Published in


Stabilizing ICOs Through Bear Markets

The traditional Venture Capital (VC) route to raising capital provides startups with a clearly defined set of funds, terms and expectations. As the startup hits its checkpoints and objectives, investors may agree to put in additional funds or the startup may run subsequent fundraising rounds to facilitate further growth. While this method does not prevent teams from budgeting poorly or allocating resources inefficiently, it does provide a good deal of clarity; a type of clarity that has been taken for granted until the introduction of the Initial Coin Offering (ICO).

ICOs have radically altered the fundraising process, turning fund management from an afterthought into one of the easiest routes to failure. With over $16.6 billion raised through ICOs since the start of 2017, fund management has become an increasingly costly problem and has caused many ICOs to fail before ever getting off the ground.

Since most ICOs raised money in Ethereum (ETH) instead of fiat, they greatly exposed themselves to the volatility in the price of ETH and other crypto assets. Instead of converting their ETH into fiat, ICO teams sought to benefit from the expected price appreciation, never truly preparing for the prolonged bear market that was to come.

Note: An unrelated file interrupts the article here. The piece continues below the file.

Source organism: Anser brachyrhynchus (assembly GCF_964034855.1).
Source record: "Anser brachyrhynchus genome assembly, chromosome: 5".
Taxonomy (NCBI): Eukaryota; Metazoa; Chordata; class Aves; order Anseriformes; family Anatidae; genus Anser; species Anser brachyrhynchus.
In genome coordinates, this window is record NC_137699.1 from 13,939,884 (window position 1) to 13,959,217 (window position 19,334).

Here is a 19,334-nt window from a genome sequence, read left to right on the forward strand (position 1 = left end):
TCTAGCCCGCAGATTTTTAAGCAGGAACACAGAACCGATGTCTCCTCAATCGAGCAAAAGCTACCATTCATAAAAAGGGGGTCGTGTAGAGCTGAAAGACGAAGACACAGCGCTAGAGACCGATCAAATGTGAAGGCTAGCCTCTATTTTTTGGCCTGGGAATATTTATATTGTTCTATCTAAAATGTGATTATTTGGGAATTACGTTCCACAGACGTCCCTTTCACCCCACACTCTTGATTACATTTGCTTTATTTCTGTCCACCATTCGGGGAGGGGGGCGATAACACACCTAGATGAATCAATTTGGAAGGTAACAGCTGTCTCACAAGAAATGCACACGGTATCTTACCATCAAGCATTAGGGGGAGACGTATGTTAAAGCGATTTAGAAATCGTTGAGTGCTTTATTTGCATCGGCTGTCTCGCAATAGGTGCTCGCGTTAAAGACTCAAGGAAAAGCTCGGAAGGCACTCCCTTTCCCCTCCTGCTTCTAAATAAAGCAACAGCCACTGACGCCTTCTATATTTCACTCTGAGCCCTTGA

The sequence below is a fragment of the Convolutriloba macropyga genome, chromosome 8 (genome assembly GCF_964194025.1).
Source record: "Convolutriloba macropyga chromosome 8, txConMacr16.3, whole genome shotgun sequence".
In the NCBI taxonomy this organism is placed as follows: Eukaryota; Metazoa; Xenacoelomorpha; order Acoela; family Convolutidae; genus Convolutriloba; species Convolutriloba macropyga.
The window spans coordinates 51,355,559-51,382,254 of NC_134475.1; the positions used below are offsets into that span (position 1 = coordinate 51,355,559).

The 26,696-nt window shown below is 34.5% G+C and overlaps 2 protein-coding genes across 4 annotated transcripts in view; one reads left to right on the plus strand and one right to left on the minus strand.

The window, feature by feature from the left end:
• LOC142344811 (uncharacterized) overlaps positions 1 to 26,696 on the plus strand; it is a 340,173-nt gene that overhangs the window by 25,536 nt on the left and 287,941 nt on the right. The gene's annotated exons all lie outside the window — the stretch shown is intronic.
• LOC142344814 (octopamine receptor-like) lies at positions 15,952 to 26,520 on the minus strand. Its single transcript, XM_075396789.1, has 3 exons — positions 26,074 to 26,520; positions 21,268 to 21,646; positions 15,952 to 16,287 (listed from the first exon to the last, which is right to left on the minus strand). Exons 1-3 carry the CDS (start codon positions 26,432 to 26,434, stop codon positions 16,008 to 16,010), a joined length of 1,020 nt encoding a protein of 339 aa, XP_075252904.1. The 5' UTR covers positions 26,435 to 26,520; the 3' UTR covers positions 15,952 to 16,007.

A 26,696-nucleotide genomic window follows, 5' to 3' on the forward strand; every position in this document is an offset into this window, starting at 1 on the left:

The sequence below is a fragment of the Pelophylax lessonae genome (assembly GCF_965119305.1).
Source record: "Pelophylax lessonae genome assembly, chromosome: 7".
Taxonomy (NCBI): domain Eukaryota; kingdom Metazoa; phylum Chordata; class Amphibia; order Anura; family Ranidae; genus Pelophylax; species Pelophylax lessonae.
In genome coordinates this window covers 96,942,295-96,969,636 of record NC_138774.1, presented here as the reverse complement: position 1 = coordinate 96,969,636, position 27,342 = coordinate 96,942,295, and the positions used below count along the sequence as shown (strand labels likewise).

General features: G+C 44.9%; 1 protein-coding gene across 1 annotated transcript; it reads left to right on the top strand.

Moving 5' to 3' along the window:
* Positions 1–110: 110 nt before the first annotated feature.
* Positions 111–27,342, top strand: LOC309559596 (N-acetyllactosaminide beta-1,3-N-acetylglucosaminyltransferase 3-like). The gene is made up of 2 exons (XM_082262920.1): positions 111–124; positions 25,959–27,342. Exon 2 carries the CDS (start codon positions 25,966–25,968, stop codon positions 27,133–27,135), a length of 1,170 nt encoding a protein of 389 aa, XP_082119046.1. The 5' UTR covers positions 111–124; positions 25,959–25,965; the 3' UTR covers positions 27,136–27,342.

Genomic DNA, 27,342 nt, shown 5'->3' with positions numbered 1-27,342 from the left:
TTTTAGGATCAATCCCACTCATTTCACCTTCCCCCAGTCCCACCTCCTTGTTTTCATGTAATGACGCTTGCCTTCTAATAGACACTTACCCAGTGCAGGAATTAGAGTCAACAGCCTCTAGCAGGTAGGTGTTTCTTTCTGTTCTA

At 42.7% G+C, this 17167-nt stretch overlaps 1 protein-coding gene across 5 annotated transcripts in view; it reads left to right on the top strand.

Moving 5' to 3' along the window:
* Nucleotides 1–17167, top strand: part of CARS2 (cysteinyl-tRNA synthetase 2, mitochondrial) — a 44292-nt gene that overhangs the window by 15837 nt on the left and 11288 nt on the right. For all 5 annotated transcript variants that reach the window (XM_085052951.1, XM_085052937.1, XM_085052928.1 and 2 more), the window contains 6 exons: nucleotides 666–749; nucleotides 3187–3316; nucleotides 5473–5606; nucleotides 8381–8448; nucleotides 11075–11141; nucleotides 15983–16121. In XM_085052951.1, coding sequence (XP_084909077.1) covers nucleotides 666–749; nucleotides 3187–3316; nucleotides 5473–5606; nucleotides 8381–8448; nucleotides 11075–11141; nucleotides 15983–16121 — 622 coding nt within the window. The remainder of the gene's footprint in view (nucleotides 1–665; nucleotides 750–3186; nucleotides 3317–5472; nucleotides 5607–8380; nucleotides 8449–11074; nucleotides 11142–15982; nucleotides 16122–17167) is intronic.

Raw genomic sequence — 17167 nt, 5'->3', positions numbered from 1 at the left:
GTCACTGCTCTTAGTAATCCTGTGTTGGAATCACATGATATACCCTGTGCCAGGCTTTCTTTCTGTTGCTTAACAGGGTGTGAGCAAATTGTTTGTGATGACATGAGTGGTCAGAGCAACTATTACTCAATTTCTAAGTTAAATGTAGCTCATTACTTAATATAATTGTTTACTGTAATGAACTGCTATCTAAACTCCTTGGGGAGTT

For example: A team that raised $100 million when ETH was at $1,000 would now find itself with just $10 million. If their overhead and overall expenditure relies on having $100 million, product delivery becomes unfeasible.

This sustained downturn in the price of ETH has led to massive layoffs even in some of the biggest companies such as Consensys. Steemit also recently revealed that it has laid off 70% of its staff, while Ethereum based SpankChain has gone from twenty people to just eight this year. Meanwhile, Sirin Labs announced that it only has sufficient funds to see it through another six to twelve months despite raising $158 million in 2017. These woes are also reflected by Bitmex’s research, which noted 20 ICO projects that have seen millions in losses.